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A might wind 

Burke sketches hurricanes, bullies and heroes in worthy collection

There's always a lot of emotion in James Lee Burke's work. Emotions simmer and passions drive the characters. This collection of his short stories, Jesus Out to Sea, is no exception.

Of course, with Burke, it's not always pleasant emotion or healthy passion. Many, if not most, of his characters are desperate for a human connection or simply a kind word. Burke doesn't seem to mind if that connection takes the form of a friendly hug or of murder or cruelty. Burke's world is dark and sometimes not much light or optimism gets through.

Burke's strength here is in his descriptions -- powerful, sometimes stark, sometimes lush images -- and in his ability to concisely create a world and very real characters in just a few pages. Despite the hype about the collection, only two of the stories are set in post--Katrina New Orleans, the city he has often used as a backdrop, most notably in his series of Dave Robicheaux novels. Burke's Big Easy (or "Big Sleazy," as he describes it in one story) has always been darker and more dangerous than the Chamber of Commerce there would be comfortable with.

In both the title story and the other post-Katrina story, "Mist," Burke creates a striking look at how the hurricane and flooding situations were handled by the government and other powers-that-be by telling the personal stories of his characters. "Jesus Out to Sea" would be a powerful story, even had most of us not seen some of the amazing Coast Guard rescues on CNN. Unfortunately, perhaps because we've all been exposed to so much tragedy in the world, the plight of so many people at the Superdome doesn't register as starkly as the conversations of three men on a rooftop. "Mist" is the story of Lisa, an evacuee dealing with addition problems and, most of all, guilt -- psychologists would call it survivor's guilt, I suppose. Burke, a native of Texas, grew up on the Texas-Louisiana Gulf Coast so he really knows these people and this area. (He still lives, at least part-time, in New Iberia, La.)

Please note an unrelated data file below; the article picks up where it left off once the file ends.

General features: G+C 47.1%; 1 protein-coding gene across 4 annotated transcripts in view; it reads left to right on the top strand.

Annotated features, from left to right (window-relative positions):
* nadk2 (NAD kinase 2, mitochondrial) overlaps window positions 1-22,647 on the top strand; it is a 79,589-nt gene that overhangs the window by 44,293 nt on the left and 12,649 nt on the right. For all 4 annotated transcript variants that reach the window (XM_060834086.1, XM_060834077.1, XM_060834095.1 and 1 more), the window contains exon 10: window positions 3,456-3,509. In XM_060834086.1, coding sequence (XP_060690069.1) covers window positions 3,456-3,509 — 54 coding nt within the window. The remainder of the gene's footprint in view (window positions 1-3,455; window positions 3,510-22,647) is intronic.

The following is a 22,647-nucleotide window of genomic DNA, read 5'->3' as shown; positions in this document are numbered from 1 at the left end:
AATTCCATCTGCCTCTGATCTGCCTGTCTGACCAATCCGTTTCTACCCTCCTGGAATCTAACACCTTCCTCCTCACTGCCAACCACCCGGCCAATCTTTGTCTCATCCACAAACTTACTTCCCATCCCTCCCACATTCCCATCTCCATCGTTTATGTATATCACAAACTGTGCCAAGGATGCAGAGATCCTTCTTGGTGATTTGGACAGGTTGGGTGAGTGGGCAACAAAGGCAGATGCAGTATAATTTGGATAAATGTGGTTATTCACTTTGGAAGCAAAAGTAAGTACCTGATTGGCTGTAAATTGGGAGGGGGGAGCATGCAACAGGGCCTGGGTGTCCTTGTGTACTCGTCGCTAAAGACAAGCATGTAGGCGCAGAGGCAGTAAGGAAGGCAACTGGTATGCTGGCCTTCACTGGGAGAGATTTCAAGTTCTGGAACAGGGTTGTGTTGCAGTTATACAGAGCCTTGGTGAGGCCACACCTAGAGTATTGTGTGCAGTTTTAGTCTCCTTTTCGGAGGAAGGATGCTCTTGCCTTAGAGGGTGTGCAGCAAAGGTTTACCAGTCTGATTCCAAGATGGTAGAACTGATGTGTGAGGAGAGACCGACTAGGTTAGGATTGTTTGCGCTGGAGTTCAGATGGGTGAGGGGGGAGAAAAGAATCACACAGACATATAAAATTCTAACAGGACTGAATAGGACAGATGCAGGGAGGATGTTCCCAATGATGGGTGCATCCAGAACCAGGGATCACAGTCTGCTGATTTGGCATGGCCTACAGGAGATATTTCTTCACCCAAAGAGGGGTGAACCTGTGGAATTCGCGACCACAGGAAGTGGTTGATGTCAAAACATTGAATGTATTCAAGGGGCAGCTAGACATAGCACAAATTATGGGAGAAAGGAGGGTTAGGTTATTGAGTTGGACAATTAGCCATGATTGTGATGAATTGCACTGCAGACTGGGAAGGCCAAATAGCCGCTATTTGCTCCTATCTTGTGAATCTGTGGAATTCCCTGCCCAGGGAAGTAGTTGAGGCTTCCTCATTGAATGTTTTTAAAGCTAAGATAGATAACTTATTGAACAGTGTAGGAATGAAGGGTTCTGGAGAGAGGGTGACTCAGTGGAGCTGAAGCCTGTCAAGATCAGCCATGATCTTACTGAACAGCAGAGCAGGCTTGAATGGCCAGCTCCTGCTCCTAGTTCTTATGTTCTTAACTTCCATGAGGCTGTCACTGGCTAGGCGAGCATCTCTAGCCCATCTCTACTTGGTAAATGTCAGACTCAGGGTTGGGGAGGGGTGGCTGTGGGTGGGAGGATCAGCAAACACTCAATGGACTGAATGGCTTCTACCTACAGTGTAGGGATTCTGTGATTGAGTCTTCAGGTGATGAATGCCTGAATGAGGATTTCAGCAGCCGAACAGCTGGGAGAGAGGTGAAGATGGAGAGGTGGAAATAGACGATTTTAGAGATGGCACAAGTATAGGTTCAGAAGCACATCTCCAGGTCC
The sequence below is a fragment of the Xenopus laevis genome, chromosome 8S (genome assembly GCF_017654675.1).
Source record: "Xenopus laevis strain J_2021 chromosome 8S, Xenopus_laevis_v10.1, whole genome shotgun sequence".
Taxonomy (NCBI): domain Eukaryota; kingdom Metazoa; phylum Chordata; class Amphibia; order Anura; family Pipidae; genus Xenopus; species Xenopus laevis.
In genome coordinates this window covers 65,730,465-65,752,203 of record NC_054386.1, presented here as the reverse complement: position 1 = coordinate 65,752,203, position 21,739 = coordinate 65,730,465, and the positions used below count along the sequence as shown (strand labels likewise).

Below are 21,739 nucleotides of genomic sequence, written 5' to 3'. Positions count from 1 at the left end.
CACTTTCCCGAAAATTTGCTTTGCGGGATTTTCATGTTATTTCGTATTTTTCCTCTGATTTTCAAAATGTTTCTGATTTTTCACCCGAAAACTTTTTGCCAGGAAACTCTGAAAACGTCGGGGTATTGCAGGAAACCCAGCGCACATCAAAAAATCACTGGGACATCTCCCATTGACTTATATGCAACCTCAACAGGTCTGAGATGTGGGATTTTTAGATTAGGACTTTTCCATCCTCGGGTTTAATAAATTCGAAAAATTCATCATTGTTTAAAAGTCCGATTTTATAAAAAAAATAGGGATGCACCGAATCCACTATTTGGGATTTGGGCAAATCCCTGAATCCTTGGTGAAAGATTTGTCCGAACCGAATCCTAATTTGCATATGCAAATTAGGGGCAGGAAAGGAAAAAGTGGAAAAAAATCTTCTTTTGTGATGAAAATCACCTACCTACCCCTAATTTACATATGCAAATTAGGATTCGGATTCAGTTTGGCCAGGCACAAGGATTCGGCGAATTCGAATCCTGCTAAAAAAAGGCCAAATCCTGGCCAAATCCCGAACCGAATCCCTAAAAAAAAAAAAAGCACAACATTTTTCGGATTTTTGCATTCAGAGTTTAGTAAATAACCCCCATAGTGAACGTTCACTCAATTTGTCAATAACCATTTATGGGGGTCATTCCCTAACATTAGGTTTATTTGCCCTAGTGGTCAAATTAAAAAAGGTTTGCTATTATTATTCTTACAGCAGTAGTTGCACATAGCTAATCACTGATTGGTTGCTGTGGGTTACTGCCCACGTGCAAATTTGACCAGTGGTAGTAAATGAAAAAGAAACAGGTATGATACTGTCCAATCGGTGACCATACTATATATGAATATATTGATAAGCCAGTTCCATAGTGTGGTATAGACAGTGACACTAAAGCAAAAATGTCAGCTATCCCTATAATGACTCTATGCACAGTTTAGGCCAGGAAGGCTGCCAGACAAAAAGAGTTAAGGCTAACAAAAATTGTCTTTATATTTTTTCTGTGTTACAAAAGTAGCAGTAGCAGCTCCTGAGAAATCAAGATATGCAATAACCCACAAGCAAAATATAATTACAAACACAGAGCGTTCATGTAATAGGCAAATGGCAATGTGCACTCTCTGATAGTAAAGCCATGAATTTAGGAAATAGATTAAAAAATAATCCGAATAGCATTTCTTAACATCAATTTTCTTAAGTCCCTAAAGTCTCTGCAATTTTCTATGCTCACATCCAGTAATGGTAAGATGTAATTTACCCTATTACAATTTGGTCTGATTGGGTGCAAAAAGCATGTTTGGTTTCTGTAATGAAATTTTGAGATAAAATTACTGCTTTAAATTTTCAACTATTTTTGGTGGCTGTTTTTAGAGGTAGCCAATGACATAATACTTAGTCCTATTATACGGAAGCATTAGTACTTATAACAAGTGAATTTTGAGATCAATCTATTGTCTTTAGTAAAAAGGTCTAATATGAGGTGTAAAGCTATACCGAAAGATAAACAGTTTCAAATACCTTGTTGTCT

In "Winter Light" and "A Season of Regret," rather mild-mannered professor types reach breaking points in their lives and must deal with violent onslaughts of the outside world personified by hunters and bikers. Burke of course has been a professor, so he knows firsthand about the politics and posturing that occurs in many academic settings. And he knows about the power of secrets.

"Texas City, 1947" is probably my favorite story in the collection. Burke writes well from the perspective of a child and offers fully developed characters that make you want to keep reading even though you can probably guess what will happen in the end.

Both "The Burning of the Flag" and "Why Bugsy Siegel Was a Friend of Mine" are set in the 1940s and told from a boy's perspective. Both stories deal with bullies. Bullies are bullies, no matter the time frame, and learning how to cope with them colors most of our lives. "Bugsy Siegel" won a Pushcart Prize, and "The Burning of the Flag" really evokes a feeling and atmosphere similar to To Kill a Mockingbird.

"The Night Johnny Ace Died" sketches the 1950s and the era of early rock 'n' roll. Looking back, most people consider that a more innocent time, but Burke smashes those rose-colored glasses. To pieces. Johnny Ace was a real person, an early R&B star who killed himself in a Russian roulette incident. Burke tells the story from the point of view of a musician who was a sometime sideman for Ace.

Publisher's Weekly says of the collection that "Burke demonstrates impressive range, sensitivity and polish in these smaller-scale gems." These stories are all that and more: gritty, evocative, dark -- like gut-wrenching blues songs, played by a master.

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